Sunday, June 5, 2011

Stuck out of the middle

By Bill Kraus

The trouble with zealots, of course, is that they’re zealous. I’m sure they think that the trouble with moderates is that they are moderate, which they are.

There is an important distinction though.

The zealots seem to be more interested in advancing a cause than in running a country, state, or city than the moderates are.

The moderates are more interested in a government that works than the zealots seem to be.

Unfortunately the moderates have been pushed aside in recent years. UW prof and former candidate for Congress John Sharpless characterizes this development as the inmates taking over the institution with predictable results.

A kind of political trench warfare has broken out with the zealots in both trenches exchanging hand grenades and having a common goal only on those rare occasions when a moderate ventures into the no man’s land between the trenches. Then both sides direct their firepower at the moderate.

What this analogy translates into in political terms is a government where the smaller third party decides which way the power pendulum will swing.

In Wisconsin in the fall of 2010 the moderate middle opted for a change from the Democrats mostly-do-nothing eight years and the pendulum swung to the Republicans. The Republicans proved to be a lot more radical than the moderate middle expected or wanted. Their over-reaching agenda and action to enact that agenda set off a typically zealous reaction from the other zealots. More importantly it turned the moderate middle back toward the Democratic zealots.

What we have in the short term is recalls and protests and bullying with the zealots of the winter of their discontent starting to overplay their hand as well.

A mess.

What it bodes for the longer term is a predicted potential swing back to the other zealots who will then be free to overreach with their agenda and tactics and set the pendulum back in motion the other way.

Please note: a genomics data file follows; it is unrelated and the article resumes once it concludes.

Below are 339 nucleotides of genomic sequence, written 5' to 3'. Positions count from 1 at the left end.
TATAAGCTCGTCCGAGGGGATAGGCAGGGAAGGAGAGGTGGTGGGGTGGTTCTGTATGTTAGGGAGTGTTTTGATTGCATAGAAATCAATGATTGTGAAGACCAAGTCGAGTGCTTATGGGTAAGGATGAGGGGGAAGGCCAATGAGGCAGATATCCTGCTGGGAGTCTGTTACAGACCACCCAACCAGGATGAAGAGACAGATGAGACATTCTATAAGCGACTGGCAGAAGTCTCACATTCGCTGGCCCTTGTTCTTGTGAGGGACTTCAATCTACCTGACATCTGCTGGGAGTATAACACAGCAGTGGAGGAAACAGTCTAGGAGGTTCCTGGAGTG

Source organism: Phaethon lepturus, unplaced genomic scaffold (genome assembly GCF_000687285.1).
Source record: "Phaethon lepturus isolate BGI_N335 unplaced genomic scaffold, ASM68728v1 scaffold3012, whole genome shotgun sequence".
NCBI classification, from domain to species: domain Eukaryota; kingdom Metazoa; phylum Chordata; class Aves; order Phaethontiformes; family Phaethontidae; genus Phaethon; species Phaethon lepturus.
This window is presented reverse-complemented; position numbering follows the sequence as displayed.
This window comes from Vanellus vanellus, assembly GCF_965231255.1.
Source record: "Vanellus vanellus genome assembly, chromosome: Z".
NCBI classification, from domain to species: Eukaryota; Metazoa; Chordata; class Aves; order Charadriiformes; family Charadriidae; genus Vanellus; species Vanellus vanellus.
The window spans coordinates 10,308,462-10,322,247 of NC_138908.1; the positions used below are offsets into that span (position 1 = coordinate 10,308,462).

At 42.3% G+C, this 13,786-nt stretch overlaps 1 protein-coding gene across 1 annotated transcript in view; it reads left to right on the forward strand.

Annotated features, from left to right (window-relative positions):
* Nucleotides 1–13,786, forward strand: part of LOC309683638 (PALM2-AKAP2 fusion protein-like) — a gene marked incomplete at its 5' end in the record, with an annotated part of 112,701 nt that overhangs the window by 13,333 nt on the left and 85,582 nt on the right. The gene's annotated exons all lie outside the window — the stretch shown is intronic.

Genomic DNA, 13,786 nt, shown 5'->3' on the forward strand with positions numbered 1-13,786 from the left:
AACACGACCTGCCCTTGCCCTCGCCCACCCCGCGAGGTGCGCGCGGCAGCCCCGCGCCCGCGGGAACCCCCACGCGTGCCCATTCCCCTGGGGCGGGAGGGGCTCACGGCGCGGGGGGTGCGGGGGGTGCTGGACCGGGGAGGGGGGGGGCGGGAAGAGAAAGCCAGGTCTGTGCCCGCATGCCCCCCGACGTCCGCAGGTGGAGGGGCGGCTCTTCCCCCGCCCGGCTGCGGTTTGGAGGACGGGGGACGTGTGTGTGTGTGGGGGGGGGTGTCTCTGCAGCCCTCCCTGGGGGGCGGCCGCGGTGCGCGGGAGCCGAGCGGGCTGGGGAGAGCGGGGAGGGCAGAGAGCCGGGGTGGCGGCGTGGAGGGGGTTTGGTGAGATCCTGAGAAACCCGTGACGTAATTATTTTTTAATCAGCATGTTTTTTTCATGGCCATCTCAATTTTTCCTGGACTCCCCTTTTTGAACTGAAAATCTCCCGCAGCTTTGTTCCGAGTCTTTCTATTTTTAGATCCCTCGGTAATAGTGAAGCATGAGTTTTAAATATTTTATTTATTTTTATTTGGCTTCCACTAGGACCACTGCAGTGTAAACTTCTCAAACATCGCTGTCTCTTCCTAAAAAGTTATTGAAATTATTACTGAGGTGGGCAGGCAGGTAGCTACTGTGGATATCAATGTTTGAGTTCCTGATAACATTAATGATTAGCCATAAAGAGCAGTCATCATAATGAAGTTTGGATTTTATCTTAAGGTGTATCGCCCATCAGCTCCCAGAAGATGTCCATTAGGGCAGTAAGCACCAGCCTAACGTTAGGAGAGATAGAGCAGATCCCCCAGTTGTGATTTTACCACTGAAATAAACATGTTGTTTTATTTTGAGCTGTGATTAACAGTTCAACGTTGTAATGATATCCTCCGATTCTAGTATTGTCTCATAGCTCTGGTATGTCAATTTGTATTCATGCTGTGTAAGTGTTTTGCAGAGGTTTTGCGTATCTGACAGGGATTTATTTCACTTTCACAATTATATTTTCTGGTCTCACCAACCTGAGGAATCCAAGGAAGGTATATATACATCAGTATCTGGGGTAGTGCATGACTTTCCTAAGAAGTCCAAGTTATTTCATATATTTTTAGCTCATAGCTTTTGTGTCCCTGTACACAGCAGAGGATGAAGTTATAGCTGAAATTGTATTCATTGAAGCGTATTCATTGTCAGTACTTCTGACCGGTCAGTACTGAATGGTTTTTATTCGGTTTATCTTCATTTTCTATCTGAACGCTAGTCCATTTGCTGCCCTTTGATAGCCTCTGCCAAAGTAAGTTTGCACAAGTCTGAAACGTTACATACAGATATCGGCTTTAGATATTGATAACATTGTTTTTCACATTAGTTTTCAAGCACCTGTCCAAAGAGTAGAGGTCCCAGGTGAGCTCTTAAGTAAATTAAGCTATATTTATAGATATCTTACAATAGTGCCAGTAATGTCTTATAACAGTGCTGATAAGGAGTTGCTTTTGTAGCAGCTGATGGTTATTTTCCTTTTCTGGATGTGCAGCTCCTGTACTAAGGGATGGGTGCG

What we will not get, of course, is a government that works.

What we will not get is compromise.

What we will get instead is demonization trying to pose as debate.

We will not get a government where compromise and debate between adversaries who see the world differently but, above all, want the part of the world where they rule to work.

The moderate middlers are no longer in charge. Nor are they numerous enough to take over center stage and marginalize the ever present and probably indispensable zealots while they cope and group their way to deciding what the role of government should be and how to pay for it.

That after all is what governing is about.

And that is what is missing in pendulum politics where those who are in power are beholden to and pandering to the zealots and their money and their screeching.

The moderates are pretty boring at times, but I do miss them. They do one other thing that I like as well. They give politics and politicians a good name which both the trade and its practitioners badly need.

What was and can be again was on view a few miles from the besieged Capitol recently. A current Democratic U.S. senator, a former Republican governor, and a sitting state Supreme Court justice were participants, along with family members and friends, in a memorial service which honored the former Portage County district attorney, Democratic state senator, Supreme Court justice and citizen Bill Bablitch. Everybody wasn’t there. It just seemed that way. The large and diverse crowd was stirred by the speeches and the recollections and clearly enjoyed each others’ company.

Follow Bill Kraus on:
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Bill Kraus is the Co-Chair of Common Cause in Wisconsin's State Governing Board

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